I have an old 6 hp, 600 rpm Lister diesel engine that’s been running on waste veggie oil for about six months. It drives a 3-kilowatt, 240 VAC, 60 Hz generator, which powers various equipment in my shop.
I’m now wondering if I might convert it to back-feed the grid to take advantage of net metering. Aside from any legal issues, what would I need technically? Can the AC generator work with some kind of grid-tie inverter to back-feed the grid, or would I need a DC generator? If this could work, what type, voltage, and brand of grid-tie inverter would work best? I would like to run the generator for eight to 10 hours a day to offset some of our electrical loads. Though it will not be enough to run the whole farm, it could offset a good portion of our electricity use.
George Berz • Fresno, California
Congratulations, George. You’ve made an important piece of internal combustion history come alive! Diesel-fueled stationary engines from the U.K.-based R.A. Lister Company were first produced in 1929. They are legendary for their low fuel consumption and tolerance of varied fuels, plus quiet, reliable, and low-rpm operation. Lister clones are still produced in India, and are widely used there for pumping water and generating electricity in remote areas.
However, using this engine and generator to offset a portion of your electricity use may not be cost-effective here in the United States. To determine if it’s a wise idea, try connecting a steady load of about 1 kW to your generator through a kWh meter (like the inexpensive Kill A Watt unit) and measure exactly how much fuel the generator consumes to produce 1 kWh. Compare the utility’s retail electricity rate that you pay per kWh, the wholesale rate that they will pay you for electricity you generate, and your cost per kWh for bringing the fuel to your Lister. Even with your “free” fuel source, you’ll still have to consider the costs of procuring, transporting, and processing the vegetable oil, as well as engine wear, maintenance, and your time costs. The profit margin will be slim at best, and most likely negative.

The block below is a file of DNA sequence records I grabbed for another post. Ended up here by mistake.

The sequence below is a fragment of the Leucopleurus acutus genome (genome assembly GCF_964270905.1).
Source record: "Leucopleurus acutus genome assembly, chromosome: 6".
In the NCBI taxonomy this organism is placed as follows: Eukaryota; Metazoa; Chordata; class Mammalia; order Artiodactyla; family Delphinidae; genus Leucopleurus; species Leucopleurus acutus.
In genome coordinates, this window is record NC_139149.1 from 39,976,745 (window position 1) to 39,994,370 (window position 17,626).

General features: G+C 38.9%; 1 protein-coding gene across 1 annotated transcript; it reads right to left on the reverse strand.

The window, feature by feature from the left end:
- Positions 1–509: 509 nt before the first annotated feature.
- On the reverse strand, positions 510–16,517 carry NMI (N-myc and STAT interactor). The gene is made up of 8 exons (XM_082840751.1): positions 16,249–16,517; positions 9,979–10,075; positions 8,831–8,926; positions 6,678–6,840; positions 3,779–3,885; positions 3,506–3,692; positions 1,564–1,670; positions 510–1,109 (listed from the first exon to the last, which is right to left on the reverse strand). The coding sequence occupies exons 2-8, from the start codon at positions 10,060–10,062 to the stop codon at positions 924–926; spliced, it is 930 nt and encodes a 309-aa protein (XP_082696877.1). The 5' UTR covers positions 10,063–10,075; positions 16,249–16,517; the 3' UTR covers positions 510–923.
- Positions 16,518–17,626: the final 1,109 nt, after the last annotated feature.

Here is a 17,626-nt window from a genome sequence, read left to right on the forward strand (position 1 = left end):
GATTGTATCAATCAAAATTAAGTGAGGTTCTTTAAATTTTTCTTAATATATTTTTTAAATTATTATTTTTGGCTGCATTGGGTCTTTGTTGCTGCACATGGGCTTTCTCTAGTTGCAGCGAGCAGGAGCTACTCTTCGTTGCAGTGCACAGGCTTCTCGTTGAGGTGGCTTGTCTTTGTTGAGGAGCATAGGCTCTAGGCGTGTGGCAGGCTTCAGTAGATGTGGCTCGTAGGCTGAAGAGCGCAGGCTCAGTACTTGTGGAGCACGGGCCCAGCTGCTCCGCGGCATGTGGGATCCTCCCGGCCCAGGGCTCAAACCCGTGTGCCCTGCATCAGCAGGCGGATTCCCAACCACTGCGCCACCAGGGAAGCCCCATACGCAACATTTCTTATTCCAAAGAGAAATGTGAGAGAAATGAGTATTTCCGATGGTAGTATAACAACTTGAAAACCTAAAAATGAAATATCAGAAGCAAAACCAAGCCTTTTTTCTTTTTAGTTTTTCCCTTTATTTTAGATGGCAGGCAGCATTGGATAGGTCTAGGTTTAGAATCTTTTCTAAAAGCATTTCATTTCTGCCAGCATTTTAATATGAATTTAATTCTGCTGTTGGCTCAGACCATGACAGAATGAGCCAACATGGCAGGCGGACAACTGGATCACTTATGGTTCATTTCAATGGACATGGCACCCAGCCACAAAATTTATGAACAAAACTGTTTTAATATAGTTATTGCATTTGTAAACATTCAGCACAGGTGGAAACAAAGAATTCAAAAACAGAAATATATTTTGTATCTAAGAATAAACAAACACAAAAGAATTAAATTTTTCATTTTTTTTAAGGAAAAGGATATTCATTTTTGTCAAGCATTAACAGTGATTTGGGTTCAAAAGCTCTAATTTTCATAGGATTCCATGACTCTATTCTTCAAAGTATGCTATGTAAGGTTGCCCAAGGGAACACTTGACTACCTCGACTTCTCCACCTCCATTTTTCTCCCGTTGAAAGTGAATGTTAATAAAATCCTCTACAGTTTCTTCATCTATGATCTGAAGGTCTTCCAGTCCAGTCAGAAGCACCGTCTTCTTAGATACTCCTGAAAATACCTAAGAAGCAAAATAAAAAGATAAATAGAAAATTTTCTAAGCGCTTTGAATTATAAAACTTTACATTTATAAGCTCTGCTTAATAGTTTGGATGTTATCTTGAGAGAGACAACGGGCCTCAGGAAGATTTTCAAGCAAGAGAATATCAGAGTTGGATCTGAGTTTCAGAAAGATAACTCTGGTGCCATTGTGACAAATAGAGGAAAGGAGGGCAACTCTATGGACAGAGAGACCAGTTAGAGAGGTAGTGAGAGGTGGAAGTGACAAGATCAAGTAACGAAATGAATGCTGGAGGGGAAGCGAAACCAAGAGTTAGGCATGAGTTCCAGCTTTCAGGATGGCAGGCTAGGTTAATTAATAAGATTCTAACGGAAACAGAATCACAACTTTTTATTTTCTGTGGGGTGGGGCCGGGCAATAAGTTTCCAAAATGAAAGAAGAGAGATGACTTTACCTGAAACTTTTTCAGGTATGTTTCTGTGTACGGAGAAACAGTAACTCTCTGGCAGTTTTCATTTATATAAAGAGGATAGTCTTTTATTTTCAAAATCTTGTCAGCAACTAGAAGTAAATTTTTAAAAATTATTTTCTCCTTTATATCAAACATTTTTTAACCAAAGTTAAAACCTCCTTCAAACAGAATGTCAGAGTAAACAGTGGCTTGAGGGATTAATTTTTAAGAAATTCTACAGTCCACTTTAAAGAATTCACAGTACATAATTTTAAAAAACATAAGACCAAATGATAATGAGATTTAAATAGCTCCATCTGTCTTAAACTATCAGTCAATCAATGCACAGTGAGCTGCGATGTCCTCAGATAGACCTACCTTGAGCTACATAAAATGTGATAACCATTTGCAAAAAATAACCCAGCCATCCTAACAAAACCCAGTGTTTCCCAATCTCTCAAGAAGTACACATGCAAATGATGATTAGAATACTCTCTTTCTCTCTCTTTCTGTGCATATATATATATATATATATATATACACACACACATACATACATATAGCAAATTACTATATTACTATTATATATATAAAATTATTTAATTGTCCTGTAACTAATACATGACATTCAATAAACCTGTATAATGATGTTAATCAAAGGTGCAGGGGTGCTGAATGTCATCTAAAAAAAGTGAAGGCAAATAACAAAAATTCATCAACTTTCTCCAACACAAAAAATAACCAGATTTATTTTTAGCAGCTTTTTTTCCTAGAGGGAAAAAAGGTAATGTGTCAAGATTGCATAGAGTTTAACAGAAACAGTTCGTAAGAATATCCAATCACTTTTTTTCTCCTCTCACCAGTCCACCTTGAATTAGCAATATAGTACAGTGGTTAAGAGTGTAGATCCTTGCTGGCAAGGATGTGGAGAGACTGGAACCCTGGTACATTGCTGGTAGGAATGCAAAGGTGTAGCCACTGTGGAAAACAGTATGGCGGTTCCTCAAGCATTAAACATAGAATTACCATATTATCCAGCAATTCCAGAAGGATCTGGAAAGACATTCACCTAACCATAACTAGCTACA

If you somehow still find the math favorable, consult with a renewable energy dealer for advice on which battery-based grid-tie inverters to consider and the cost of the balance-of-system components, wiring, permits, and inspections you’ll need. It’s unlikely that any “direct” batteryless grid-tie inverter would be guaranteed to work properly with the output of your generator, even if you were to convert it to produce DC directly. These inverters are intended for either the DC output of a photovoltaic system or the wild three-phase AC output of a small wind or hydro turbine rectified to DC.
Once you have a grid-tie system cost estimate from a dealer, you can predict how long it would take you to pay off the investment—I would guess many years, if ever. Instead, consider adding a solar-electric array with battery backup to your grid-tie system instead. Then, in the dire case of a grid blackout with no solar input, you can listen to the gentle “putt-putt-putt” of your veggie-oil-powered Lister while your inverter powers your home from the battery bank.
Dan Fink • www.otherpower.com